Wow. That sounds familiar. Not allowing racists to publish bad science is an attack on academic freedom! The people who oppose these racist ideas are Leftist McCarthyites.
Wilson’s aforementioned July 1990 letter to Professor Vanderwolf, while ultimately inconsequential, calls attention to a message of support for Rushton from the National Association of Scholars through their publication Academic Questions. What Wilson does not mention is that Wilson himself solicited support for Rushton from the National Association of Scholars in a letter to its founder Stephen Balch on November 6, 1989 (box 143 folder 10). On December 5, 1989, Wilson writes to Rushton, copying Balch, with the following message: “I am very heartened by the response of the National Association of Scholars (Academic Questions) to your case… Much as they like, your [Rushton’s] critics simply will not be able to convict you of racism, and there will come a day when the more honest among them will rue the day they joined this leftward revival of McCarthyism.”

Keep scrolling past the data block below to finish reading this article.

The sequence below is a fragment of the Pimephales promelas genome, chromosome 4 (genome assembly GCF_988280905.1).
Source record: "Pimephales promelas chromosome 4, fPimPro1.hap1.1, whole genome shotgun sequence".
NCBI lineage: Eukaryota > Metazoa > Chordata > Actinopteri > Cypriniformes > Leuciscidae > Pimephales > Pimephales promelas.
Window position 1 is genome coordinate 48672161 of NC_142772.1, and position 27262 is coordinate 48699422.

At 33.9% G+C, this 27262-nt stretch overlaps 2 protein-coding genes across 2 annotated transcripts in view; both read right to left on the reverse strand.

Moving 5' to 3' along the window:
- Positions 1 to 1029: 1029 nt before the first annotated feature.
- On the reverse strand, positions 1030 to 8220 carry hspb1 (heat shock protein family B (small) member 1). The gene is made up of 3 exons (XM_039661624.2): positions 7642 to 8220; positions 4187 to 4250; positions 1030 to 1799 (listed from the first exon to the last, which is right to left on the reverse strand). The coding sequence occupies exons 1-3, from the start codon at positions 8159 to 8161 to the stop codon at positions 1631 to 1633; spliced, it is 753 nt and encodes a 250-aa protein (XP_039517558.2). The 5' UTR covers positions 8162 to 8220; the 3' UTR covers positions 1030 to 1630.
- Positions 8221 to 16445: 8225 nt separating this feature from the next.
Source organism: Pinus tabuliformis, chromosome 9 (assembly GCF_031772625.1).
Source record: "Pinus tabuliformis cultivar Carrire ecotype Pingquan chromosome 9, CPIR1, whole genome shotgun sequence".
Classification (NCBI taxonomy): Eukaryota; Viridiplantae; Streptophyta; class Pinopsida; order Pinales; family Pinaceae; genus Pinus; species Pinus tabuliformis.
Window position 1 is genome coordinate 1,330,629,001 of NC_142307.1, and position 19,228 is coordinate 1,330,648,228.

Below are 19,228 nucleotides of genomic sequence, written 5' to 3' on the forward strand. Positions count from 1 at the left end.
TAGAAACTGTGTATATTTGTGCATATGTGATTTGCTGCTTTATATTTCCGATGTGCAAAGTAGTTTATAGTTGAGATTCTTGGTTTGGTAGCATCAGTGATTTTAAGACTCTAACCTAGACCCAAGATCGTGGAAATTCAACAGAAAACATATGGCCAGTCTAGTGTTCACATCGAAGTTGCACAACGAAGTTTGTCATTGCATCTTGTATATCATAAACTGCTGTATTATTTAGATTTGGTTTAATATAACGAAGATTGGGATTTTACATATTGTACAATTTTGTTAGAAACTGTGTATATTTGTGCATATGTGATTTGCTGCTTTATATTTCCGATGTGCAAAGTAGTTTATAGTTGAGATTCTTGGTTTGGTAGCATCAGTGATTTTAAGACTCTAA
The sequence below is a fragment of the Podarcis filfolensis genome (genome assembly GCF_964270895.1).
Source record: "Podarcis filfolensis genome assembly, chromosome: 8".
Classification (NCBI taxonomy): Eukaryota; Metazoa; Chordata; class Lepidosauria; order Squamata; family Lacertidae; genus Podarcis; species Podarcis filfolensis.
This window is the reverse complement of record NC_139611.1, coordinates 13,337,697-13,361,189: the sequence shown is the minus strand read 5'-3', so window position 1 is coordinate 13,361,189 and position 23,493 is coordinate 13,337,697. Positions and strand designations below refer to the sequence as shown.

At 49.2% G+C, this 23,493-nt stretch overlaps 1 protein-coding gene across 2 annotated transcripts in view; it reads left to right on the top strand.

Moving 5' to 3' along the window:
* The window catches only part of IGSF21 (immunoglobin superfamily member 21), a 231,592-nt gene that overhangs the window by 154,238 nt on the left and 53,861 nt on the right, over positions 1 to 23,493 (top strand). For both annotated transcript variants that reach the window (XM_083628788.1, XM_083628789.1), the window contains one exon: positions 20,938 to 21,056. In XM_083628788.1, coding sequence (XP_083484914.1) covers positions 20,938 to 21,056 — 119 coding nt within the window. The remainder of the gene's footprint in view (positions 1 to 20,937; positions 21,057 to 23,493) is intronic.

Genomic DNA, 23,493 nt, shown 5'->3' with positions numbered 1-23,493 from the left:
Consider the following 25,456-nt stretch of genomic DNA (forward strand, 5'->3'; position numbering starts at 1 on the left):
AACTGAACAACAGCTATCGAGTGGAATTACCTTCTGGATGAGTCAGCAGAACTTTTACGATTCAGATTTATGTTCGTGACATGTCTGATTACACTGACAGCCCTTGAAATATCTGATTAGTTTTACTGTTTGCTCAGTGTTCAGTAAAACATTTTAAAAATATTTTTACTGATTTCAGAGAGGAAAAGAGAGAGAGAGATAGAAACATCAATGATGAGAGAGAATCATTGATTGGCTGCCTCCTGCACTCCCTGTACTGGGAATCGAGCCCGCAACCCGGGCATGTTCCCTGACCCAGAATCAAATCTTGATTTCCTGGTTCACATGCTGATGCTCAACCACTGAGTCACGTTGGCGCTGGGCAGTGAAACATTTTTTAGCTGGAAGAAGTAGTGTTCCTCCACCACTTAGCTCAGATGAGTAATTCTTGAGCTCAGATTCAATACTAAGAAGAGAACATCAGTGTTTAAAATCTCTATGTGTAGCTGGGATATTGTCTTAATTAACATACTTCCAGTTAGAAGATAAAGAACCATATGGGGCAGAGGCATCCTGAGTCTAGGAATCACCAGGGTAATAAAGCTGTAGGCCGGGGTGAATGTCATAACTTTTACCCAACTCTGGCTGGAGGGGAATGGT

The only reason Wilson was less vocal about his racism while he was alive was that he was a bit chickenshit about his beliefs, and he was afraid of two fellow Harvard professors.
In Wilson’s September 1987 letter declining to sponsor this paper, he states, “You have my support in many ways, but for me to sponsor an article on racial differences in the PNAS would be counterproductive for both of us.” He recounts an incident of being attacked for his views and continues, “I have a couple of colleagues here, Gould and Lewontin, who would use any excuse to raise the charge again. So I’m the wrong person to sponsor the article, although I’d be glad to referee it for another, less vulnerable member of the National Academy.”